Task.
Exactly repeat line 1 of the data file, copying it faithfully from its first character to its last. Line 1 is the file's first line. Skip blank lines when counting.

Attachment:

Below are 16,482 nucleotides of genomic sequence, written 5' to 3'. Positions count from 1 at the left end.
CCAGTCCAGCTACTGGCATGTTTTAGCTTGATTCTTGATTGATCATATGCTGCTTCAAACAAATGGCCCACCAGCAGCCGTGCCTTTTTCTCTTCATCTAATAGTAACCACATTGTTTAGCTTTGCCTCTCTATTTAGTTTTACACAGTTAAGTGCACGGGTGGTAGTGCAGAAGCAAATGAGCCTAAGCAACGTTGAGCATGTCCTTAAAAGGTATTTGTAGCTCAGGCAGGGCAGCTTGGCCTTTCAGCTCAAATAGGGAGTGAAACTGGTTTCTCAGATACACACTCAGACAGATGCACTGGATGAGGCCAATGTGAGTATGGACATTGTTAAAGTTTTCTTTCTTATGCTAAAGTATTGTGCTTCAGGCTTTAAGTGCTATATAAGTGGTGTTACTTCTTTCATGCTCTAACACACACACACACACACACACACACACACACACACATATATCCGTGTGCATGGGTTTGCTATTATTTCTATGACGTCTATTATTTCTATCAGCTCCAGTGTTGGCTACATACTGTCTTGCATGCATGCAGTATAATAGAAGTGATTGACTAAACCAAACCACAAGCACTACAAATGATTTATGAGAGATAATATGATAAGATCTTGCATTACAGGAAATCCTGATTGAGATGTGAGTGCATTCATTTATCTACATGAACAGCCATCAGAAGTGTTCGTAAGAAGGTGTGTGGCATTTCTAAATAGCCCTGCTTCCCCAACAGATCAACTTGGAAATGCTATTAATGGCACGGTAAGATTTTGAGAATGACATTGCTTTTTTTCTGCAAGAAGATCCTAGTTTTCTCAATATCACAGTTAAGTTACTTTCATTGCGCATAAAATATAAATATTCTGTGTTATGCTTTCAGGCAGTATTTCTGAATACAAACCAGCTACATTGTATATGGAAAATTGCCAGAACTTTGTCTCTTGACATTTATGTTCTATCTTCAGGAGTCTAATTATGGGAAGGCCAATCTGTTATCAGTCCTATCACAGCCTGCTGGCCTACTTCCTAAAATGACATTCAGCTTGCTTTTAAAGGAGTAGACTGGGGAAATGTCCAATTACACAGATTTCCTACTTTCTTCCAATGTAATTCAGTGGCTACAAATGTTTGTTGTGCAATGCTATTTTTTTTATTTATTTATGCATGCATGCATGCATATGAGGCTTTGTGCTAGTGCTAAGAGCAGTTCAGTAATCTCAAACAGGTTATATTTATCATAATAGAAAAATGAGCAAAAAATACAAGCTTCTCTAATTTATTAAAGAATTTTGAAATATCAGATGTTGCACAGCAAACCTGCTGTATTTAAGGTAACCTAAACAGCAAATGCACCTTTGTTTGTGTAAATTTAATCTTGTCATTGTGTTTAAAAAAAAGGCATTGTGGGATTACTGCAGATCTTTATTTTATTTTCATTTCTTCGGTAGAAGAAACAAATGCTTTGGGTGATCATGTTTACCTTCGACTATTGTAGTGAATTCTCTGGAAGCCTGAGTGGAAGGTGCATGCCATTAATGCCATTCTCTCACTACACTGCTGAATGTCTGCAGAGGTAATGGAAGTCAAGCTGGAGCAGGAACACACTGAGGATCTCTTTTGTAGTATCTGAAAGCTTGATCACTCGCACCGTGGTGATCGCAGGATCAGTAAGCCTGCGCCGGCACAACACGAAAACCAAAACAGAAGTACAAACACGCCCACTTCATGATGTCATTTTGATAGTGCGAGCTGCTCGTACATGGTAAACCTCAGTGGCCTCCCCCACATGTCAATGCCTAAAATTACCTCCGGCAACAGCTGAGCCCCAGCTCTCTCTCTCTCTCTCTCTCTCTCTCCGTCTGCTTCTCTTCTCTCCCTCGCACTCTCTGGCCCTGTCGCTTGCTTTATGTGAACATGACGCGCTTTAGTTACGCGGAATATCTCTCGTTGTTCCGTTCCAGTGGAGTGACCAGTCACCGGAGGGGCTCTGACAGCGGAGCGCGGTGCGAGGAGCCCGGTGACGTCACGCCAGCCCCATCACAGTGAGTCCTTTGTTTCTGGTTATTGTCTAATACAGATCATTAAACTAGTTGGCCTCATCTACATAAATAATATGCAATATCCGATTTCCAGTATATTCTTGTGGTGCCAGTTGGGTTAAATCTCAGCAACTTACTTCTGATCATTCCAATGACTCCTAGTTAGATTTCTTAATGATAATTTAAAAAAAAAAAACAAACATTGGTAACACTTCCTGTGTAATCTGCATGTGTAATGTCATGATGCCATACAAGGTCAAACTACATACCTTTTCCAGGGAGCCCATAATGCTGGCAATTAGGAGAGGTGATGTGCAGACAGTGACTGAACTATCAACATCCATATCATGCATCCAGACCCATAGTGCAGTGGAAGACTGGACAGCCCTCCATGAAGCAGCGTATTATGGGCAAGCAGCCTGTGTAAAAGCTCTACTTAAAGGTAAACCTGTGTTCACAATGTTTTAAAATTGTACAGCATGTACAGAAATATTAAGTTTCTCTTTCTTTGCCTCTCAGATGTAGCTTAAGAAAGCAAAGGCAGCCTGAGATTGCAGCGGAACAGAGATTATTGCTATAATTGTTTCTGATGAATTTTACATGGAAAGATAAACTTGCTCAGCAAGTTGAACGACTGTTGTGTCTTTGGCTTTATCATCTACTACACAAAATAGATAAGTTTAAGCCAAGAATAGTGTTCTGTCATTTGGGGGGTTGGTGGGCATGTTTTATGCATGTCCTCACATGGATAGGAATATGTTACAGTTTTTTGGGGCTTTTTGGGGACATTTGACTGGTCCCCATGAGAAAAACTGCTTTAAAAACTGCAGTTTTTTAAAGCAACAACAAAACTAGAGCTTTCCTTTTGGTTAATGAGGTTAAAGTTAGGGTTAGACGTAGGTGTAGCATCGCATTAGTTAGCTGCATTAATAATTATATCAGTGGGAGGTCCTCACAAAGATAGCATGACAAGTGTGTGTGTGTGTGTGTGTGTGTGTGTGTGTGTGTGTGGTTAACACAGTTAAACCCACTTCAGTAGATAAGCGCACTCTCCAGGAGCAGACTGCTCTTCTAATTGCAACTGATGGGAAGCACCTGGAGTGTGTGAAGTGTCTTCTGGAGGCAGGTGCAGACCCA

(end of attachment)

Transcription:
Below are 16,482 nucleotides of genomic sequence, written 5' to 3'. Positions count from 1 at the left end.